Wednesday, July 27, 2011

Third Time's A Primavera

Ok so it's not spring (primavera), but it sure felt like it today. Maybe it was borderline November, but I like spring better, and the vegetables right now are more liken to spring. I think the bears are still starving, I saw one at the market today busking for berries but his rendition of Hamlet was closer to Edward Scissor Hands so he wasn't making much coin. Yes - I'm complaining about the weather on my food blog.

Despite the cold rain, the market was once again super awesome and it inspired me to make a raw pasta primavera for dinner. Check it out cold cats:

As usual, the measurements are anyone's guess... mostly my guess.
White Sauce:
1.5 cups truly raw cashews, soaked for an hour or so to soften
the juice from a few stalks of celery (run some celery through a juicer, use about 1/4 cup of the juice)
a splash or 2 of chardy, or any white wine you might be drinking to warm up
one very small shallot (about a tablespoon finely chopped worth)
a dash of fresh lemon juice and a wide thumbnail sized piece of lemon rind
lots of himalayan sea salt to taste
a dash of fresh ground pepper

Blend all these things in a high speed blender with some of the cashew soaking water until it is creamy, medium thickness. I made mine a bit thinner than I normally would have but it worked out nicely - the dish was fresh and summe- er.. springy.

The Rest:
one gigantic yellow zucchini (check the size of this, bigger than my forearm!) shaved with a veg peeler or made into your fave style of noodle if you have a spiral slicer (personally, I give up on my spiral slicer, it kind of sucks). don't use the middle with the seeds, it doesn't make very sturdy noodles.

Place the shaved zucchini in a colander, sprinkle with plenty of sea salt and toss. Let sit for half of an hour. Squeeze the moisture out of the zucchini noodles by grabbing a handful and, well, squeezing.

Thinly slice some white onion, bell pepper and halve some grape tomatoes. Toss with olive oil and sea salt and place on a dehydrator screen for about an hour at 115 or so. If you go higher in temperature for an hour (about 145 degrees), apparently it won't heat the food up but will dry it faster so go nuts. Doesn't this photo look like a bad 80's photo from a sandwich counter in a food court?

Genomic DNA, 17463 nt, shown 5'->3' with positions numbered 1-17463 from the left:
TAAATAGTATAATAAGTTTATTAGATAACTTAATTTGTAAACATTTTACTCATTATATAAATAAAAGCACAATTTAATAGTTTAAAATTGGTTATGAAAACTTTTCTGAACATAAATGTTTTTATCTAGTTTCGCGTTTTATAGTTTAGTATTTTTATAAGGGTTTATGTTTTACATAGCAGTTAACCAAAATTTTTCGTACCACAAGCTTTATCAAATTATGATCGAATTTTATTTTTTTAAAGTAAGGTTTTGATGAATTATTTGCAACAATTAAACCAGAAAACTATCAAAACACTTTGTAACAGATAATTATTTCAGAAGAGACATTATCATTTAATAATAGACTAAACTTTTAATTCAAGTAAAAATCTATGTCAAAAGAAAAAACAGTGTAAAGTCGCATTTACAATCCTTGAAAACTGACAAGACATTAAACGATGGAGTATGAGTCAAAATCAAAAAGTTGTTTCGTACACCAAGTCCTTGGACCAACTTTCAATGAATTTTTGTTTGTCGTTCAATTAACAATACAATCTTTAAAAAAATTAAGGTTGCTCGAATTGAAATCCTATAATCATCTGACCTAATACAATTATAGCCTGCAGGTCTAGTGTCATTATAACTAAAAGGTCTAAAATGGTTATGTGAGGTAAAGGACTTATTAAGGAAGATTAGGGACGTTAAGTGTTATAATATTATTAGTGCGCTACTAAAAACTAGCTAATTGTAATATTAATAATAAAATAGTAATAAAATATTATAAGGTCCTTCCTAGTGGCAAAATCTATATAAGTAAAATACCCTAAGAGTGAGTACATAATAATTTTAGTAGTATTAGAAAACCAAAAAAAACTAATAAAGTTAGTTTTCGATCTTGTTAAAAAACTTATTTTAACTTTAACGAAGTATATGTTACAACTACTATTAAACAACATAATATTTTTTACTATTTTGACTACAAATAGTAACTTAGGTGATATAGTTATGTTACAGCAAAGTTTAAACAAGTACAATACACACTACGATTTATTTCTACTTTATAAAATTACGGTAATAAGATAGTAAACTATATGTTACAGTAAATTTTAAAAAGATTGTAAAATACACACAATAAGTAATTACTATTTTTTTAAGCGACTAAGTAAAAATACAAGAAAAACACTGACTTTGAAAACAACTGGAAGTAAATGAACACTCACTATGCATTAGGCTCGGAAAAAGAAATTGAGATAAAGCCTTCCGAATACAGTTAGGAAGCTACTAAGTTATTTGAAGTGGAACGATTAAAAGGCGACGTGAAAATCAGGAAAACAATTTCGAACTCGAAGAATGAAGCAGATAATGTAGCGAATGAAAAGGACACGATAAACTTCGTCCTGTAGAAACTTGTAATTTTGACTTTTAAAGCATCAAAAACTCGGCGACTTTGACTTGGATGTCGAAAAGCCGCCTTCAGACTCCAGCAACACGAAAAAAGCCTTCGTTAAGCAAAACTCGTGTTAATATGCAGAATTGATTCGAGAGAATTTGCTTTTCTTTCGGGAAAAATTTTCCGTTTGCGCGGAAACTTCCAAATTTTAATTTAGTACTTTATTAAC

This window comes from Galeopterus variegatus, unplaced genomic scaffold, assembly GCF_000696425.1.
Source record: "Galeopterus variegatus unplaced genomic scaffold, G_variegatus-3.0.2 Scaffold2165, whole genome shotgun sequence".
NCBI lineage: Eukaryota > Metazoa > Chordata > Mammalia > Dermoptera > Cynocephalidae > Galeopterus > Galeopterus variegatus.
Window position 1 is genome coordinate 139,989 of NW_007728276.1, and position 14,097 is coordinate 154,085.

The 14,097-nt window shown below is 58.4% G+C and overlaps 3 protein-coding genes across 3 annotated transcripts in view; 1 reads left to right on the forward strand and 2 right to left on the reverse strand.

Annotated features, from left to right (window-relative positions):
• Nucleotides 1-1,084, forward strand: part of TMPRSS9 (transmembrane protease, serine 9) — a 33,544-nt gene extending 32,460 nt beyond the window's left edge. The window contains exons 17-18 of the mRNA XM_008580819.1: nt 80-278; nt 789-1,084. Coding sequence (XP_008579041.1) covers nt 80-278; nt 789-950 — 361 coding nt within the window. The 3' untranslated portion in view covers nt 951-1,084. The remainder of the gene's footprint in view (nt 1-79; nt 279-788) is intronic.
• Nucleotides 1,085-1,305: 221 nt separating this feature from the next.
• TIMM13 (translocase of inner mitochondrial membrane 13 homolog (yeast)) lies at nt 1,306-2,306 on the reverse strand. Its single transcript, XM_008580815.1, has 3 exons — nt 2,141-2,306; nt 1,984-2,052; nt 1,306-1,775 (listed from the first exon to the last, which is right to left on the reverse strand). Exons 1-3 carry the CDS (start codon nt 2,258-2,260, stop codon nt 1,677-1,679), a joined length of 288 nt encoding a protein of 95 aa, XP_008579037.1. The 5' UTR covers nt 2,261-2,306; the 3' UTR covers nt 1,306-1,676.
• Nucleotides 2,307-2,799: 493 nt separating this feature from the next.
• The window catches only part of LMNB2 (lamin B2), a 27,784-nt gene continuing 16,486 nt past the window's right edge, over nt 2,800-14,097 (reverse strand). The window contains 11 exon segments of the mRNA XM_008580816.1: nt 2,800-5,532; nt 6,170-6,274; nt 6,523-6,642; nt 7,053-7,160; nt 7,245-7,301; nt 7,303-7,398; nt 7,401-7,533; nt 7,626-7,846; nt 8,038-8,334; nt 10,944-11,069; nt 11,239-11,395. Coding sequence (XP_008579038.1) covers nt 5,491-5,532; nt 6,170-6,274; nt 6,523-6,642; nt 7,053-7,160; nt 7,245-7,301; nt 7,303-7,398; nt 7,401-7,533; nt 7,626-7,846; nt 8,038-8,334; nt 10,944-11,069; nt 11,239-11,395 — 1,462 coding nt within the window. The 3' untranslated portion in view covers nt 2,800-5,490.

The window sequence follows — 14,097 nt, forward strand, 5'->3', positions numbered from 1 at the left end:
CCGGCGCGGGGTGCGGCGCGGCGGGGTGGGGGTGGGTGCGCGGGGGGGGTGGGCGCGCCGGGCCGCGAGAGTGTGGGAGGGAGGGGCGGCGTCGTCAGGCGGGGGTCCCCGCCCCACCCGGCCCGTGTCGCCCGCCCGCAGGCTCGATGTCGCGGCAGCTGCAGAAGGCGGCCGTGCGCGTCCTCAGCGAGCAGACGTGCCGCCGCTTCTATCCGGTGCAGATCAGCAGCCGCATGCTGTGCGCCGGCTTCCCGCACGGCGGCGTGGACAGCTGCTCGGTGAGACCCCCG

The Assembly:
oh I forgot, shuck some fresh peas that you just bought at the market. A few handfuls will do.
place the squeezed noodles, peas and some of the cashew cream sauce in a bowl and toss well to coat. Put it onto some plates and add the rest of the 'wilted' dehydrator vegetables. Garnish with something nice like an oregano leaf, or kale chips, or both.
Don't forget more fresh pepper.

If you have truffle oil, this would probably be a good time to use it - just thought of that - post meal of course. I love truffle oil.

If you have other nice fresh veg on hand like asparagus add it to your wilted veg pile.


As for the market, I turned to my friend and said 'you know, I could be happy just designing chocolate labels forever' - and I was serious. I was up till 4am because I forgot that my 2 new white chocolate flavours (lavender peach & wintergreen vanilla) needed labels. I wonder if I wasn't so delirious at 4am if I would have thought of such great titles. If you are wondering, the 'clean' in the 'peachy clean' comes from lavender being often referred to as something people would use in the shower, not in the kitchen - just in case my 4am wit outsmarted anyone. Does anyone know the inspiration for 'A Midwinter's White Cream'?

I will post the Peaches & Cream Pie recipe soon, it sold out today, first time I've ever made it - stoked!

Also, if you need to email me:


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